Re: Aunger vs. Pinker on Galton

From: Scott Chase (
Date: Thu 21 Apr 2005 - 02:15:30 GMT

  • Next message: John Wilkins: "Re: Aunger vs. Pinker on Galton"

    --- Bill Spight <> wrote:

    > Dear Bill,
    > > Aunger's first half-dozon or so chapters are
    > pretty good. But his neural
    > > memetics is gibberish. It's embarrassing to read
    > it.
    > >
    > One of the joys of memetics is its interdisciplinary
    > character. It
    > really lies at the intersection of quite a number of
    > fields. :-) But
    > that is also a source of difficulty.
    > One thing that attracted me to Aunger is the fact
    > that he is an
    > anthropologist. Since anthropologists study culture,
    > I looked forward to
    > his take on memetics. But as a psychology grad
    > student, I have studied
    > enough neuroscience to cringe at his ideas about
    > neural memetics. (As I
    > have mentioned before, they are reminiscent of
    > Calvin's speculations
    > about replicating patterns of activation in the
    > cerebral cortex, but
    > Calvin is a neurobiologist. He makes sense.)
    Aunger cites someone named Juan Delius in an endnote. He calls Delius "a prominent neuroethologist" (page 347). Not familiar with Delius firsthand yet. In this endnote Aunger also references the Hebbian synapse.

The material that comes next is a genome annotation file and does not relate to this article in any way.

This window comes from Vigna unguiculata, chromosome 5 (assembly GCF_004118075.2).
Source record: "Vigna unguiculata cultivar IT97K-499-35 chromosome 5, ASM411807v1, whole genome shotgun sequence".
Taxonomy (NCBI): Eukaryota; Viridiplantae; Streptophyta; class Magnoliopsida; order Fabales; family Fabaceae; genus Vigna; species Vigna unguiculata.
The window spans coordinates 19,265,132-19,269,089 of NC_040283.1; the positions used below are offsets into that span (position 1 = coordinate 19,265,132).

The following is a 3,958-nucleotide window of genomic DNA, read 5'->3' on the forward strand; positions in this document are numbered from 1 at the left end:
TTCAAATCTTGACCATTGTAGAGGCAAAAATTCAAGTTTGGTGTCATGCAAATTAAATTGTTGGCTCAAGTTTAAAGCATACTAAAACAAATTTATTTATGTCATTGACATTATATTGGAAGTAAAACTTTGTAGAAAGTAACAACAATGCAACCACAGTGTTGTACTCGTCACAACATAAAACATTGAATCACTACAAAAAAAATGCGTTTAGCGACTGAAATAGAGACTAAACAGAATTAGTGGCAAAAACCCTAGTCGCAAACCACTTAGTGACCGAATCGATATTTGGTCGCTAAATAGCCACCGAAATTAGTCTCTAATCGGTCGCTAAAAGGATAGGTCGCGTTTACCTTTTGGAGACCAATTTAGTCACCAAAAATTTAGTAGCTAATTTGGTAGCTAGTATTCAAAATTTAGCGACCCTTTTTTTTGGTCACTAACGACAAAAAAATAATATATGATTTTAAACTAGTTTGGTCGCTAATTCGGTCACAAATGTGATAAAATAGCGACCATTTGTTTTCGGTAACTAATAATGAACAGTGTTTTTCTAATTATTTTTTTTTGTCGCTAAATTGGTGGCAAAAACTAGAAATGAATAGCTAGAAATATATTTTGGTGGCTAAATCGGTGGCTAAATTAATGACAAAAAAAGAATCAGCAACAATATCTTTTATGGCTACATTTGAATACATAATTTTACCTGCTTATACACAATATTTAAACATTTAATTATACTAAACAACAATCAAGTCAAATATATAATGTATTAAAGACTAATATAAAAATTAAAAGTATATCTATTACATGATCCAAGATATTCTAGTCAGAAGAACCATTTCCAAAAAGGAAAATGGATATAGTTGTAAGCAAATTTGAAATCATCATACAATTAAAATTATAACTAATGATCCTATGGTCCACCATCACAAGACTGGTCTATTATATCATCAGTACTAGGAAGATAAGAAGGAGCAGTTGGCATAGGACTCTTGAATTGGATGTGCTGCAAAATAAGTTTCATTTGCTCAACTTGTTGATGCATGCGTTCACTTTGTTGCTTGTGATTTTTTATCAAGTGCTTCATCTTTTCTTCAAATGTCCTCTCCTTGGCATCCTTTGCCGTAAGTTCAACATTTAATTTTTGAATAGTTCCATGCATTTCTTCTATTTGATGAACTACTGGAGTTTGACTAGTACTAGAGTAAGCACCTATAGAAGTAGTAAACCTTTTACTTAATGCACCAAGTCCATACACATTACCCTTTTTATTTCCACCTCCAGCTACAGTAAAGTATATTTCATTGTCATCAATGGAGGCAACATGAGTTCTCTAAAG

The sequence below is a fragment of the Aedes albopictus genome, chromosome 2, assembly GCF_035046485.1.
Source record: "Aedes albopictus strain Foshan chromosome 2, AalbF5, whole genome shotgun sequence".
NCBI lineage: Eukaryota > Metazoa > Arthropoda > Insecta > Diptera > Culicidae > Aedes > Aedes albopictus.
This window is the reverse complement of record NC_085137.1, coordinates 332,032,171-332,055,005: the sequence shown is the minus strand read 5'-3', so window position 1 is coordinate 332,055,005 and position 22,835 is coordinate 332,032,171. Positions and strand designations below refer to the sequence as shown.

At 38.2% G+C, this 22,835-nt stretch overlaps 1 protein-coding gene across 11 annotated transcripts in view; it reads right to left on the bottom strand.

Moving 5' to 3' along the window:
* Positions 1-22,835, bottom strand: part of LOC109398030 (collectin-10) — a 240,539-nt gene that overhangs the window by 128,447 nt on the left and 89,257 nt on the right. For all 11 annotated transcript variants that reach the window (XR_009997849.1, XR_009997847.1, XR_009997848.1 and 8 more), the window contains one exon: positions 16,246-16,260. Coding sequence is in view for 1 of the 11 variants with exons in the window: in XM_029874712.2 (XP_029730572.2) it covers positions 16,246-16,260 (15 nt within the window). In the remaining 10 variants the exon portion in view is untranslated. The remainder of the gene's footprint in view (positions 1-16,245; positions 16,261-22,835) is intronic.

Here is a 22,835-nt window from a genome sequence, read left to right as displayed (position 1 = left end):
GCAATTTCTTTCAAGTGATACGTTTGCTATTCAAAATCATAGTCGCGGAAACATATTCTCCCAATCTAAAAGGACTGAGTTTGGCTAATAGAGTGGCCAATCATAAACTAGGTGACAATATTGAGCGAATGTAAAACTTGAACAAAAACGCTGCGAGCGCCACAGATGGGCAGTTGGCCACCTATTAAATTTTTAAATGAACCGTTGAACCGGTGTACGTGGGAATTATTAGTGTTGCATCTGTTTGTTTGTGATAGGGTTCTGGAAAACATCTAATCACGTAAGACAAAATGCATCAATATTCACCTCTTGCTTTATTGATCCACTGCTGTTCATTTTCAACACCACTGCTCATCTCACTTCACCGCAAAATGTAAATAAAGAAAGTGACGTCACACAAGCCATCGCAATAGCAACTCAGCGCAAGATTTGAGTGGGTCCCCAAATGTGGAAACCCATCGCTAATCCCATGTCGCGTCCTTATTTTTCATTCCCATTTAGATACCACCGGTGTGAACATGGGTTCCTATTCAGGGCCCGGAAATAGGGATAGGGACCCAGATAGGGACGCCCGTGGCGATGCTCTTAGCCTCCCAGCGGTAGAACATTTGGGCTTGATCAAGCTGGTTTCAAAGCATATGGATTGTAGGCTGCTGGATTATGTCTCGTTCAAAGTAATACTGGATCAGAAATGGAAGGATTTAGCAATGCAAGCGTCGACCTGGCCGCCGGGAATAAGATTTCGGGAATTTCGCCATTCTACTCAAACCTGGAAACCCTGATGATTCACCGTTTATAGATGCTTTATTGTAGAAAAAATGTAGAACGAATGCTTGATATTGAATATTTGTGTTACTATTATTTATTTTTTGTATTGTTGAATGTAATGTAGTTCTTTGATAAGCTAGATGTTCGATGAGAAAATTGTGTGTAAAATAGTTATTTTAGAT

For Calvin's work Aunger says "my schematic approach to replication shares little with Calvin's sophisticated neuroscientfic approach".

    BTW, as you might have read, I've been reading grandpa Hebb's work on the cell assembly. Doesn't Calvin fashion himself after Hebb in a way?

    All neuromemetic roads will lead back to the problems Hebb and Lashley grappled with and I'd hope that someone who calls themselves a neuromemeticist would address the work of these pioneers adequately, by some detailed treatment of the original source material. Lashley's classic "In search of the engram" can be found in Orbach's _The Neuropsychological Theories of Lashley and Hebb_. Lashley talks about multiple representation towards the end of that article and says, "Somehow, equivalent traces are established throughout the functional area." He makes an analogy to wave action and patterns of interference, but his notion of reduplication is quite curious as it seems to imply a redundancy of the engram(s). Aunger should address stuff like this before he dismisses Lashley's work with the magical wave of a hand and goes on to talk about the distributed nature of memory. Lashley was well aware of localization problems...ummm...that's what he was addressing in his work! He even has an article exploring electric field theories via placing gold foil ribbons upon the cortex of monkeys. Another article addresses evolution of the mind, oh my!

    And if Lashley asked himself about what reduplication of the memory trace might entail, could the resultant equivalent traces be considered "replicated" through the cortex in a sense? That's what multiple representation implies to me. Maybe Kate could chime in since representation is her forte.

    Just a mutant thought...

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